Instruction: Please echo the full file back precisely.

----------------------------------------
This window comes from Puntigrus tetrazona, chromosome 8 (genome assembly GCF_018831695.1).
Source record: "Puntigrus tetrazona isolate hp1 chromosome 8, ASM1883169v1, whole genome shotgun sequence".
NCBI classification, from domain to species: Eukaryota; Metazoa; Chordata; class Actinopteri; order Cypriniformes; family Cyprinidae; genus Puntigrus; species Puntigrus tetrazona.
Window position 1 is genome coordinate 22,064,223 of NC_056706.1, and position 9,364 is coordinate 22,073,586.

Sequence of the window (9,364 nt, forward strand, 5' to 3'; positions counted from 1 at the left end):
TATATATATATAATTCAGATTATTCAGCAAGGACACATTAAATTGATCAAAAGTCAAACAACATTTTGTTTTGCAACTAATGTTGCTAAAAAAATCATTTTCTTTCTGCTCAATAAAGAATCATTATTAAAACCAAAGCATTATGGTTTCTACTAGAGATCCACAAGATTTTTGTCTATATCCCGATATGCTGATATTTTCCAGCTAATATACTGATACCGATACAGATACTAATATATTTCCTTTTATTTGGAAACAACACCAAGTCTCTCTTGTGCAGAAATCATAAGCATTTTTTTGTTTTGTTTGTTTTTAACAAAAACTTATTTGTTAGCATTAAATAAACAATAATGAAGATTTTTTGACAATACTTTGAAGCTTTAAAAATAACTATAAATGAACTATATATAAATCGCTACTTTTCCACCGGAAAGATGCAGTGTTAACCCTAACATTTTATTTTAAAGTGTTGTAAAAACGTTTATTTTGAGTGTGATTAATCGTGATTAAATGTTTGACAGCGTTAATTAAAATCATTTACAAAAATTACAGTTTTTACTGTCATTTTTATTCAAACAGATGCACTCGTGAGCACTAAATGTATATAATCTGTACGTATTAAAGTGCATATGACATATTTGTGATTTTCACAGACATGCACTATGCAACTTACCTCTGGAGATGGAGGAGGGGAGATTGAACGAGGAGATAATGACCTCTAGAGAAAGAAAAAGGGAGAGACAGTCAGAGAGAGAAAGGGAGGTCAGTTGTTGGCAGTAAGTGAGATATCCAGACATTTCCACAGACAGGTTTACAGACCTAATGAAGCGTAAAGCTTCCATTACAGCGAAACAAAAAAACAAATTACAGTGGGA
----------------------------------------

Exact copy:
This window comes from Puntigrus tetrazona, chromosome 8 (genome assembly GCF_018831695.1).
Source record: "Puntigrus tetrazona isolate hp1 chromosome 8, ASM1883169v1, whole genome shotgun sequence".
NCBI classification, from domain to species: Eukaryota; Metazoa; Chordata; class Actinopteri; order Cypriniformes; family Cyprinidae; genus Puntigrus; species Puntigrus tetrazona.
Window position 1 is genome coordinate 22,064,223 of NC_056706.1, and position 9,364 is coordinate 22,073,586.

Sequence of the window (9,364 nt, forward strand, 5' to 3'; positions counted from 1 at the left end):
TATATATATATAATTCAGATTATTCAGCAAGGACACATTAAATTGATCAAAAGTCAAACAACATTTTGTTTTGCAACTAATGTTGCTAAAAAAATCATTTTCTTTCTGCTCAATAAAGAATCATTATTAAAACCAAAGCATTATGGTTTCTACTAGAGATCCACAAGATTTTTGTCTATATCCCGATATGCTGATATTTTCCAGCTAATATACTGATACCGATACAGATACTAATATATTTCCTTTTATTTGGAAACAACACCAAGTCTCTCTTGTGCAGAAATCATAAGCATTTTTTTGTTTTGTTTGTTTTTAACAAAAACTTATTTGTTAGCATTAAATAAACAATAATGAAGATTTTTTGACAATACTTTGAAGCTTTAAAAATAACTATAAATGAACTATATATAAATCGCTACTTTTCCACCGGAAAGATGCAGTGTTAACCCTAACATTTTATTTTAAAGTGTTGTAAAAACGTTTATTTTGAGTGTGATTAATCGTGATTAAATGTTTGACAGCGTTAATTAAAATCATTTACAAAAATTACAGTTTTTACTGTCATTTTTATTCAAACAGATGCACTCGTGAGCACTAAATGTATATAATCTGTACGTATTAAAGTGCATATGACATATTTGTGATTTTCACAGACATGCACTATGCAACTTACCTCTGGAGATGGAGGAGGGGAGATTGAACGAGGAGATAATGACCTCTAGAGAAAGAAAAAGGGAGAGACAGTCAGAGAGAGAAAGGGAGGTCAGTTGTTGGCAGTAAGTGAGATATCCAGACATTTCCACAGACAGGTTTACAGACCTAATGAAGCGTAAAGCTTCCATTACAGCGAAACAAAAAAACAAATTACAGTGGGA